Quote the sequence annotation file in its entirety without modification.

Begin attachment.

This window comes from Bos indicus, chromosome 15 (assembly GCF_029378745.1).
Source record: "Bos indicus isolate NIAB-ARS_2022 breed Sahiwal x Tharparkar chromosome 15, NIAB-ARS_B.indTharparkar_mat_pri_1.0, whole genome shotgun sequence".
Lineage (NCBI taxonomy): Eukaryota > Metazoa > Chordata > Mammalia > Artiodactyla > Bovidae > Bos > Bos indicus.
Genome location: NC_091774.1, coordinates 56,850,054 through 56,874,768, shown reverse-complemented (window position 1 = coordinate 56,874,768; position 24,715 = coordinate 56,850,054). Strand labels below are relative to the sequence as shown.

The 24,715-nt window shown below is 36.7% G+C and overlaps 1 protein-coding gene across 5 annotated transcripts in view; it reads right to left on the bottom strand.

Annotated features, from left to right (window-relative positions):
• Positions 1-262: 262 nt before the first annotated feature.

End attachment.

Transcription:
This window comes from Bos indicus, chromosome 15 (assembly GCF_029378745.1).
Source record: "Bos indicus isolate NIAB-ARS_2022 breed Sahiwal x Tharparkar chromosome 15, NIAB-ARS_B.indTharparkar_mat_pri_1.0, whole genome shotgun sequence".
Lineage (NCBI taxonomy): Eukaryota > Metazoa > Chordata > Mammalia > Artiodactyla > Bovidae > Bos > Bos indicus.
Genome location: NC_091774.1, coordinates 56,850,054 through 56,874,768, shown reverse-complemented (window position 1 = coordinate 56,874,768; position 24,715 = coordinate 56,850,054). Strand labels below are relative to the sequence as shown.

The 24,715-nt window shown below is 36.7% G+C and overlaps 1 protein-coding gene across 5 annotated transcripts in view; it reads right to left on the bottom strand.

Annotated features, from left to right (window-relative positions):
• Positions 1-262: 262 nt before the first annotated feature.